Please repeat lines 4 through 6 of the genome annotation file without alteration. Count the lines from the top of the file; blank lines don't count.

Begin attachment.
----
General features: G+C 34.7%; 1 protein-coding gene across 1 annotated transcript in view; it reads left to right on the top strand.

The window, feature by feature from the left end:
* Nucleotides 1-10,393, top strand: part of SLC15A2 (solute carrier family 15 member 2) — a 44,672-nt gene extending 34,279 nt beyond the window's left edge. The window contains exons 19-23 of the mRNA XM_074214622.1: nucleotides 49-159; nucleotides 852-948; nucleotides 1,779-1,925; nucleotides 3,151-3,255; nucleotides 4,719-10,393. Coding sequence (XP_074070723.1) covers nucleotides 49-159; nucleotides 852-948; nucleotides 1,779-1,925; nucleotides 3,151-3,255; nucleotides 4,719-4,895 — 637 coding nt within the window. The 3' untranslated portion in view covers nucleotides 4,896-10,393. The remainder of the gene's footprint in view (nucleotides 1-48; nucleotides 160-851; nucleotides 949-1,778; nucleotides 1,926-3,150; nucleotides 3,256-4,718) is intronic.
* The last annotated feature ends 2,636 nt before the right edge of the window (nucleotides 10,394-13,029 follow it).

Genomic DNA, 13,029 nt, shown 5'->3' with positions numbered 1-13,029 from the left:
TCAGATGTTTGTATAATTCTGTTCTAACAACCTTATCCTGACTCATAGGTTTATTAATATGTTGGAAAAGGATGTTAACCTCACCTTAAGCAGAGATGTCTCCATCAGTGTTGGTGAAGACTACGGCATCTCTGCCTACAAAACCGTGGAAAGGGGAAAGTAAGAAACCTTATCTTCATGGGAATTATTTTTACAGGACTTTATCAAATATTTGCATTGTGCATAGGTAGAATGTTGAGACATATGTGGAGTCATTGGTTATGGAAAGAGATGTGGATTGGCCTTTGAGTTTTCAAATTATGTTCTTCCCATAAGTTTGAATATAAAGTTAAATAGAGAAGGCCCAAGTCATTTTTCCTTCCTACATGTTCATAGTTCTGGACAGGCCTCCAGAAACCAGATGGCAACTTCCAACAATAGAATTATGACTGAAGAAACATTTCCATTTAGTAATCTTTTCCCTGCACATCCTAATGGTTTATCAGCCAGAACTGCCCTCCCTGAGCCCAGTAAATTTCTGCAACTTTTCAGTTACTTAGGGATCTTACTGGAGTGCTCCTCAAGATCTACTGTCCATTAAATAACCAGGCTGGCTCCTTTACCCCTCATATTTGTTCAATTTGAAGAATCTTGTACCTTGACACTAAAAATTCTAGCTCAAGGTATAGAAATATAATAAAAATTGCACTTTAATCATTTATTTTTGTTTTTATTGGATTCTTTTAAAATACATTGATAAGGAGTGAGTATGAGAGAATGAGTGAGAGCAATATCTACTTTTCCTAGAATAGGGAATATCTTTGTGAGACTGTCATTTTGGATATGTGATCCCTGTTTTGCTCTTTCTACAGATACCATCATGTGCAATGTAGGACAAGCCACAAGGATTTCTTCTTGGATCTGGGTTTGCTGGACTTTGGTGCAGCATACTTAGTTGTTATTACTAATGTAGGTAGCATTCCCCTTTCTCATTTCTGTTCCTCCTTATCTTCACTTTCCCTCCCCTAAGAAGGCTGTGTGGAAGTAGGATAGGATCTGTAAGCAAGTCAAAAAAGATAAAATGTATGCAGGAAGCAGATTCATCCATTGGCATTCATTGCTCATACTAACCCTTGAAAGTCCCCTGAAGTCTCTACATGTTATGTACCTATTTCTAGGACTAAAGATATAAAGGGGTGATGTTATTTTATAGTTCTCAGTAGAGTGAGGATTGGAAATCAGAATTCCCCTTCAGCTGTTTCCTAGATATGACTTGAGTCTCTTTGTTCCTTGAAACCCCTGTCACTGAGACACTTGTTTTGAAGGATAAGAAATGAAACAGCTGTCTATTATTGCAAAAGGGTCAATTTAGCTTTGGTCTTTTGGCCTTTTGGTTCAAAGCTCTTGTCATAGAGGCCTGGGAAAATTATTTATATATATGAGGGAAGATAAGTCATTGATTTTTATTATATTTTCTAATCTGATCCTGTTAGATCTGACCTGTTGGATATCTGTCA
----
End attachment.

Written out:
* The last annotated feature ends 2,636 nt before the right edge of the window (nucleotides 10,394-13,029 follow it).

Genomic DNA, 13,029 nt, shown 5'->3' with positions numbered 1-13,029 from the left:
TCAGATGTTTGTATAATTCTGTTCTAACAACCTTATCCTGACTCATAGGTTTATTAATATGTTGGAAAAGGATGTTAACCTCACCTTAAGCAGAGATGTCTCCATCAGTGTTGGTGAAGACTACGGCATCTCTGCCTACAAAACCGTGGAAAGGGGAAAGTAAGAAACCTTATCTTCATGGGAATTATTTTTACAGGACTTTATCAAATATTTGCATTGTGCATAGGTAGAATGTTGAGACATATGTGGAGTCATTGGTTATGGAAAGAGATGTGGATTGGCCTTTGAGTTTTCAAATTATGTTCTTCCCATAAGTTTGAATATAAAGTTAAATAGAGAAGGCCCAAGTCATTTTTCCTTCCTACATGTTCATAGTTCTGGACAGGCCTCCAGAAACCAGATGGCAACTTCCAACAATAGAATTATGACTGAAGAAACATTTCCATTTAGTAATCTTTTCCCTGCACATCCTAATGGTTTATCAGCCAGAACTGCCCTCCCTGAGCCCAGTAAATTTCTGCAACTTTTCAGTTACTTAGGGATCTTACTGGAGTGCTCCTCAAGATCTACTGTCCATTAAATAACCAGGCTGGCTCCTTTACCCCTCATATTTGTTCAATTTGAAGAATCTTGTACCTTGACACTAAAAATTCTAGCTCAAGGTATAGAAATATAATAAAAATTGCACTTTAATCATTTATTTTTGTTTTTATTGGATTCTTTTAAAATACATTGATAAGGAGTGAGTATGAGAGAATGAGTGAGAGCAATATCTACTTTTCCTAGAATAGGGAATATCTTTGTGAGACTGTCATTTTGGATATGTGATCCCTGTTTTGCTCTTTCTACAGATACCATCATGTGCAATGTAGGACAAGCCACAAGGATTTCTTCTTGGATCTGGGTTTGCTGGACTTTGGTGCAGCATACTTAGTTGTTATTACTAATGTAGGTAGCATTCCCCTTTCTCATTTCTGTTCCTCCTTATCTTCACTTTCCCTCCCCTAAGAAGGCTGTGTGGAAGTAGGATAGGATCTGTAAGCAAGTCAAAAAAGATAAAATGTATGCAGGAAGCAGATTCATCCATTGGCATTCATTGCTCATACTAACCCTTGAAAGTCCCCTGAAGTCTCTACATGTTATGTACCTATTTCTAGGACTAAAGATATAAAGGGGTGATGTTATTTTATAGTTCTCAGTAGAGTGAGGATTGGAAATCAGAATTCCCCTTCAGCTGTTTCCTAGATATGACTTGAGTCTCTTTGTTCCTTGAAACCCCTGTCACTGAGACACTTGTTTTGAAGGATAAGAAATGAAACAGCTGTCTATTATTGCAAAAGGGTCAATTTAGCTTTGGTCTTTTGGCCTTTTGGTTCAAAGCTCTTGTCATAGAGGCCTGGGAAAATTATTTATATATATGAGGGAAGATAAGTCATTGATTTTTATTATATTTTCTAATCTGATCCTGTTAGATCTGACCTGTTGGATATCTGTCA